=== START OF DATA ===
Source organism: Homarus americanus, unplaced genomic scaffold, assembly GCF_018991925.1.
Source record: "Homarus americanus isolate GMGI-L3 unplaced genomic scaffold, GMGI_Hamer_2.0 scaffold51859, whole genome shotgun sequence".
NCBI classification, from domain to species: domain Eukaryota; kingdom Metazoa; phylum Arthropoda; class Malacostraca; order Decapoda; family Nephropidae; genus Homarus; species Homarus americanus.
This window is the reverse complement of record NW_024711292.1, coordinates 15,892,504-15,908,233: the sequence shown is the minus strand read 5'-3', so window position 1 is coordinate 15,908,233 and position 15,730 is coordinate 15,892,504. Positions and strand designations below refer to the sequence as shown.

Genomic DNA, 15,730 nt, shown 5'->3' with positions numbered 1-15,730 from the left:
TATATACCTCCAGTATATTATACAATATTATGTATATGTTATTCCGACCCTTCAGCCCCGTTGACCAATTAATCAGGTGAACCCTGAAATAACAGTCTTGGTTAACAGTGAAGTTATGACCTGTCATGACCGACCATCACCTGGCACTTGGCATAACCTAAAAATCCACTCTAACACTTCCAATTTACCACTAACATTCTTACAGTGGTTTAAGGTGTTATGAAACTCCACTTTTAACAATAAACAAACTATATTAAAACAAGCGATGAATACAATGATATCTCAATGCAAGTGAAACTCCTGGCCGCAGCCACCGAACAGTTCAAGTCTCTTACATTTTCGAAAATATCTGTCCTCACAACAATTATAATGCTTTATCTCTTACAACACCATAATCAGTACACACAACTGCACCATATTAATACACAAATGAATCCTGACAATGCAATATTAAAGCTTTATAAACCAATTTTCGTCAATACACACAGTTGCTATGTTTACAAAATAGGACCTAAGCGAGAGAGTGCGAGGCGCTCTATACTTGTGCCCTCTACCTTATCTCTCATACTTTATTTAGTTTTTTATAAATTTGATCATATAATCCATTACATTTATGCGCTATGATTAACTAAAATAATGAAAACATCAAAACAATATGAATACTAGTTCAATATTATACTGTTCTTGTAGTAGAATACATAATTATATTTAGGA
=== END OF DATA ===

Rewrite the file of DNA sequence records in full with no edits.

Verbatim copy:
Source organism: Homarus americanus, unplaced genomic scaffold, assembly GCF_018991925.1.
Source record: "Homarus americanus isolate GMGI-L3 unplaced genomic scaffold, GMGI_Hamer_2.0 scaffold51859, whole genome shotgun sequence".
NCBI classification, from domain to species: domain Eukaryota; kingdom Metazoa; phylum Arthropoda; class Malacostraca; order Decapoda; family Nephropidae; genus Homarus; species Homarus americanus.
This window is the reverse complement of record NW_024711292.1, coordinates 15,892,504-15,908,233: the sequence shown is the minus strand read 5'-3', so window position 1 is coordinate 15,908,233 and position 15,730 is coordinate 15,892,504. Positions and strand designations below refer to the sequence as shown.

Genomic DNA, 15,730 nt, shown 5'->3' with positions numbered 1-15,730 from the left:
TATATACCTCCAGTATATTATACAATATTATGTATATGTTATTCCGACCCTTCAGCCCCGTTGACCAATTAATCAGGTGAACCCTGAAATAACAGTCTTGGTTAACAGTGAAGTTATGACCTGTCATGACCGACCATCACCTGGCACTTGGCATAACCTAAAAATCCACTCTAACACTTCCAATTTACCACTAACATTCTTACAGTGGTTTAAGGTGTTATGAAACTCCACTTTTAACAATAAACAAACTATATTAAAACAAGCGATGAATACAATGATATCTCAATGCAAGTGAAACTCCTGGCCGCAGCCACCGAACAGTTCAAGTCTCTTACATTTTCGAAAATATCTGTCCTCACAACAATTATAATGCTTTATCTCTTACAACACCATAATCAGTACACACAACTGCACCATATTAATACACAAATGAATCCTGACAATGCAATATTAAAGCTTTATAAACCAATTTTCGTCAATACACACAGTTGCTATGTTTACAAAATAGGACCTAAGCGAGAGAGTGCGAGGCGCTCTATACTTGTGCCCTCTACCTTATCTCTCATACTTTATTTAGTTTTTTATAAATTTGATCATATAATCCATTACATTTATGCGCTATGATTAACTAAAATAATGAAAACATCAAAACAATATGAATACTAGTTCAATATTATACTGTTCTTGTAGTAGAATACATAATTATATTTAGGA